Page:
Have you spent time revising or planning your business continuity IT strategy yet?
Business Continuity Planning is something you ideally do before a crisis occurs. Let’s set the scene for this post: it’s June 2020, the middle of nationwide protests and an international pandemic due to covid-19. We want to make sure businesses have the info they need to prepare and rebuild as quickly as possible from the upheaval they are experiencing. What better time to give tips to local companies? We set up a complimentary Business Continuity Planning webinar with PBO Advisory Group, tW2 Marketing, and Rad-on-Point Consulting.
The day we gave the webinar, yet another threat appeared as wildfires broke out in San Diego county. The moral of the story? Business continuity plans are not just important, they are critical, and they should be robust enough to cover a range of potential crises.
Here is how to plan your business continuity IT strategy.
Threats & IT
IT systems are vulnerable to all of the potential threats to a business.
Natural and human-made disasters are dependent on the location of the facility, with emergency plans customized for that location. Utility failures, such as region-wide outages in electricity or internet connection, can put all work to a stand-still and damage critical systems if proper precautions are not in place. Lastly, there is the human element: intentional sabotage from internal actors can cause devastating results. Cybersecurity attacks are also on the increase, both with their frequency and sophistication (and the best time for bad actors take advantage is during a crisis). All of these threats are very different, with one commonality. Using best practices to protect the business’ IT assets can protect against all of them.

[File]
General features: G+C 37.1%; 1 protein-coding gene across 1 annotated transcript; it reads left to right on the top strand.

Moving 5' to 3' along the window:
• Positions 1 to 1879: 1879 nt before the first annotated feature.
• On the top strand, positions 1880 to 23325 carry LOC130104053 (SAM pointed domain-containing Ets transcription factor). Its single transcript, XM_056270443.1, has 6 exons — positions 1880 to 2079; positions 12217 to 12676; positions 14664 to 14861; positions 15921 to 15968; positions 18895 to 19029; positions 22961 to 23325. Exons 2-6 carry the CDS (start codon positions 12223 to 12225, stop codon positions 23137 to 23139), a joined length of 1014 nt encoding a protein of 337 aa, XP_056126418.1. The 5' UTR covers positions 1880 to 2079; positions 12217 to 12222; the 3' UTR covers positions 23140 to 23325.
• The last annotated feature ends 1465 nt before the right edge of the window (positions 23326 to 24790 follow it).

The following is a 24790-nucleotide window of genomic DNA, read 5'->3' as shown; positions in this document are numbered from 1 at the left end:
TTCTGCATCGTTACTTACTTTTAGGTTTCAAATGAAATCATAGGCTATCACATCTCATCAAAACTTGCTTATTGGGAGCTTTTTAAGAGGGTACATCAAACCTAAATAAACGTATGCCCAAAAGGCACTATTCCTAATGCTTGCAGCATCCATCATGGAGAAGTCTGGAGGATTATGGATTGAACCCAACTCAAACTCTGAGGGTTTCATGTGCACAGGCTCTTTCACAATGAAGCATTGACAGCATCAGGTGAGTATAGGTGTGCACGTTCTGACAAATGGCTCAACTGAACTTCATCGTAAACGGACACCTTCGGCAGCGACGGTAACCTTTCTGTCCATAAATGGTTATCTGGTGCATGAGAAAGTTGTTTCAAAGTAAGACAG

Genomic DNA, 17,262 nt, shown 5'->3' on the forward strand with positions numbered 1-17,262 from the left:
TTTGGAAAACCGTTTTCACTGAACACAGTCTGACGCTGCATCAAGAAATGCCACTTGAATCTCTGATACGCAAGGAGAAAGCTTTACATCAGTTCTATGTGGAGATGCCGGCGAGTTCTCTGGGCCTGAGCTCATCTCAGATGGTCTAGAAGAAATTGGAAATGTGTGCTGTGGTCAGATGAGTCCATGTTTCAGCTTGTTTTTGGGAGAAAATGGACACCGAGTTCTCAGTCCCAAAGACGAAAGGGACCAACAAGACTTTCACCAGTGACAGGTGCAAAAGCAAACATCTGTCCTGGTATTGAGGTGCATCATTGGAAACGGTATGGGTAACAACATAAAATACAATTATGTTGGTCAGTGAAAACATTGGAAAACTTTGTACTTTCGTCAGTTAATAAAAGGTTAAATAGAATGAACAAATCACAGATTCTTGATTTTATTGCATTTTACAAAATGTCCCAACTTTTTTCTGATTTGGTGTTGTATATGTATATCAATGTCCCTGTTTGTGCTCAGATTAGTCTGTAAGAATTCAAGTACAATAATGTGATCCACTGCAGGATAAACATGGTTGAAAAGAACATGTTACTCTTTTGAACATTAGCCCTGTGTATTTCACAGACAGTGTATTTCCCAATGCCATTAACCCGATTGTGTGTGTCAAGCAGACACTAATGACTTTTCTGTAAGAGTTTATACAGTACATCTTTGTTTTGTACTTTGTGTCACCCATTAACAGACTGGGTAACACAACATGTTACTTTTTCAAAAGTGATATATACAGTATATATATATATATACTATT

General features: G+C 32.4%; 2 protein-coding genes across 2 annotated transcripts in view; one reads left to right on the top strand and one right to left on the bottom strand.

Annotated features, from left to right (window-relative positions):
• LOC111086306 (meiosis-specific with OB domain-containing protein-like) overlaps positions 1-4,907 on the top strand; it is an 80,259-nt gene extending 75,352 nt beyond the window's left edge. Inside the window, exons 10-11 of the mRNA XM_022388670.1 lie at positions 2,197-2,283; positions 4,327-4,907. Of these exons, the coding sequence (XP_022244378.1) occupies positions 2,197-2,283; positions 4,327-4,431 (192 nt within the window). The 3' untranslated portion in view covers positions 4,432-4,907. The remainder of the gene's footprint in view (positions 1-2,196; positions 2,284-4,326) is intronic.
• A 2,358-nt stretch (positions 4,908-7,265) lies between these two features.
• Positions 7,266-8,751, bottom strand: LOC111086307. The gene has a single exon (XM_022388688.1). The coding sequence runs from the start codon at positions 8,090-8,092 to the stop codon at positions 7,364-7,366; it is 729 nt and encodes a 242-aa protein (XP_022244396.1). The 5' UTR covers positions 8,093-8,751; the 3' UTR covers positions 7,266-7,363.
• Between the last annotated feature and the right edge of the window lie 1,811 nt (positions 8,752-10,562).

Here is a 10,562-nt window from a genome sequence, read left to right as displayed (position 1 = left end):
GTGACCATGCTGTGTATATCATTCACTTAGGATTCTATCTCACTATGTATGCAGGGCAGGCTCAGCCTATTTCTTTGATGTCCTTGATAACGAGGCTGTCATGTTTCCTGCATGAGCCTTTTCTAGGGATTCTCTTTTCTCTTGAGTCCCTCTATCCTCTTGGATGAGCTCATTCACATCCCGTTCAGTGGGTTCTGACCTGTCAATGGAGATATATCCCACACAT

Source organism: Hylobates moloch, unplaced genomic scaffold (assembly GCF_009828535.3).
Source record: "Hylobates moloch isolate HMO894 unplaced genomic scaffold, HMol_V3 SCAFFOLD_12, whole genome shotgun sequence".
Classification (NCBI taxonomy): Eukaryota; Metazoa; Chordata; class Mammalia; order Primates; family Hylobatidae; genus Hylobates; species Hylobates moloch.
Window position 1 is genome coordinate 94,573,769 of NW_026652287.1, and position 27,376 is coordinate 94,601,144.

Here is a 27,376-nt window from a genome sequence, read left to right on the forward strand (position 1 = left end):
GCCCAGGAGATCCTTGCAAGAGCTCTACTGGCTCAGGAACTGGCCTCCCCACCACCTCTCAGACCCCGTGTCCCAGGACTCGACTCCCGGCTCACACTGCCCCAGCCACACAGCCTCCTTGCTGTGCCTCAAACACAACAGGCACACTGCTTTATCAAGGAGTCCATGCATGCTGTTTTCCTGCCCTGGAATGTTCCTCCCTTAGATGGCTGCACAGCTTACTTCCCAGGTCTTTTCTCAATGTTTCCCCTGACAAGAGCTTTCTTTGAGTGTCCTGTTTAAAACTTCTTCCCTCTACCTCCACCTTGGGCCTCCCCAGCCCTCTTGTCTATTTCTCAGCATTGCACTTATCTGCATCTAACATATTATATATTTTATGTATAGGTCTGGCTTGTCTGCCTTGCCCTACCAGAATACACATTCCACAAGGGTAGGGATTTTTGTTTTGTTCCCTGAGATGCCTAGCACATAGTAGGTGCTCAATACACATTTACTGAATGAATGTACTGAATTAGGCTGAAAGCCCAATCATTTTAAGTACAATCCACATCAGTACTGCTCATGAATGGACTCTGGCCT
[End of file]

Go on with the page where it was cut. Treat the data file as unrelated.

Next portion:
SMBs in the Crosshairs
Cyber attacks on small and medium-sized businesses are on the rise. Why? Cybercriminals know that small and medium-sized businesses are less likely to have security systems in place or to have practices that are several years out of date and not sufficient for modern forms of cybercrime.
There has been a significant increase in the number of cyberattacks on small- and medium-sized businesses since 2011
Sadly, SMBs are also the most likely to go out of business in the case of a major incident. The monetary cost or hit to a small or medium-sized business’s reputation is often impossible to recover from. Speak to your IT cybersecurity manager about what your risks are to reduce the chance of an attack. Plan ahead and use the backup methods described below to establish a continuity plan for your data in case a cyberattack does get through.
3-2-1 Data Backup Rule
What is the No. 1 way of ensuring your data makes it out of a crisis? Backups. Following the 3-2-1 rule for backing up data will help you recover.
- Three copies: First, create three (3) copies of your data ‒ one (1) primary and two (2) backups.
- Two Types of Storage: Keep the data on at least two (2) different types of storage media e.g. local drive, network drive, SAN, NAS, removable media, etc.
- One Offsite Storage: Store one (1) of those copies of data in a geographically remote/offsite location in case of a disaster that affects your facility. A couple of great options are secure storage and cloud storage. For cloud storage, use a different cloud service provider than your primary provider where and if possible.
- Zero Errors: The goal is to ensure zero (0) errors after the backup recoverability validations and verifications. Your data is ready and available in case of a disaster.
Backups are the No. 1 rule for saving your IT data. Has fire or water damaged your facility? The geographically remote copy ensures your data is still secure. If the disaster is purely an attack against your IT systems, such as intentional sabotage or cybercriminal activity, the best practice is to restore it from a backup.
On-Prem vs. Cloud